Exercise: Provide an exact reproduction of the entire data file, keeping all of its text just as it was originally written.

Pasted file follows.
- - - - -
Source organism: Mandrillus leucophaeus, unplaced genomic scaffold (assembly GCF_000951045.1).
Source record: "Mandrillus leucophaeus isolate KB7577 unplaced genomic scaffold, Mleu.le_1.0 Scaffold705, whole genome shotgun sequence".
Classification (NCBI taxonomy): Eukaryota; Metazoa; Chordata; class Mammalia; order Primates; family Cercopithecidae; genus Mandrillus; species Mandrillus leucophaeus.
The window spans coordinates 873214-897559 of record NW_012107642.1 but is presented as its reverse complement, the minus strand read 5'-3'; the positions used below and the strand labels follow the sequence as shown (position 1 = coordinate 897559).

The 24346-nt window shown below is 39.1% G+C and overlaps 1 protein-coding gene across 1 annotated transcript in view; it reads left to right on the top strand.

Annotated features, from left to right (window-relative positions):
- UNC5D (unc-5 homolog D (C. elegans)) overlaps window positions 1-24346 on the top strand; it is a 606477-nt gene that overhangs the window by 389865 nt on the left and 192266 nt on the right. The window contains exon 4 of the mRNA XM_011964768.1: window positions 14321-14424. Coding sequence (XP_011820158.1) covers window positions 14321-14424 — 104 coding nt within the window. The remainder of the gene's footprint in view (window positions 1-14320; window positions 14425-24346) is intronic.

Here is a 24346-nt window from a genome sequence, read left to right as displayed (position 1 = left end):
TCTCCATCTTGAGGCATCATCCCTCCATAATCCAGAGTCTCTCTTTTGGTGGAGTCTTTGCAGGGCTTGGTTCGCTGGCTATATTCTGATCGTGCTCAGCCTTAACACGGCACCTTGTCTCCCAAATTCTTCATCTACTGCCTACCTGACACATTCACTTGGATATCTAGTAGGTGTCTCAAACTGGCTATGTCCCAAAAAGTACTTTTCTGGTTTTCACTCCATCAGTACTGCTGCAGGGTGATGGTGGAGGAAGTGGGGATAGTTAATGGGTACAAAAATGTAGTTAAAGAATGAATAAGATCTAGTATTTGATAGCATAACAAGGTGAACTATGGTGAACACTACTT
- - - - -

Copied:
Source organism: Mandrillus leucophaeus, unplaced genomic scaffold (assembly GCF_000951045.1).
Source record: "Mandrillus leucophaeus isolate KB7577 unplaced genomic scaffold, Mleu.le_1.0 Scaffold705, whole genome shotgun sequence".
Classification (NCBI taxonomy): Eukaryota; Metazoa; Chordata; class Mammalia; order Primates; family Cercopithecidae; genus Mandrillus; species Mandrillus leucophaeus.
The window spans coordinates 873214-897559 of record NW_012107642.1 but is presented as its reverse complement, the minus strand read 5'-3'; the positions used below and the strand labels follow the sequence as shown (position 1 = coordinate 897559).

The 24346-nt window shown below is 39.1% G+C and overlaps 1 protein-coding gene across 1 annotated transcript in view; it reads left to right on the top strand.

Annotated features, from left to right (window-relative positions):
- UNC5D (unc-5 homolog D (C. elegans)) overlaps window positions 1-24346 on the top strand; it is a 606477-nt gene that overhangs the window by 389865 nt on the left and 192266 nt on the right. The window contains exon 4 of the mRNA XM_011964768.1: window positions 14321-14424. Coding sequence (XP_011820158.1) covers window positions 14321-14424 — 104 coding nt within the window. The remainder of the gene's footprint in view (window positions 1-14320; window positions 14425-24346) is intronic.

Here is a 24346-nt window from a genome sequence, read left to right as displayed (position 1 = left end):
TCTCCATCTTGAGGCATCATCCCTCCATAATCCAGAGTCTCTCTTTTGGTGGAGTCTTTGCAGGGCTTGGTTCGCTGGCTATATTCTGATCGTGCTCAGCCTTAACACGGCACCTTGTCTCCCAAATTCTTCATCTACTGCCTACCTGACACATTCACTTGGATATCTAGTAGGTGTCTCAAACTGGCTATGTCCCAAAAAGTACTTTTCTGGTTTTCACTCCATCAGTACTGCTGCAGGGTGATGGTGGAGGAAGTGGGGATAGTTAATGGGTACAAAAATGTAGTTAAAGAATGAATAAGATCTAGTATTTGATAGCATAACAAGGTGAACTATGGTGAACACTACTT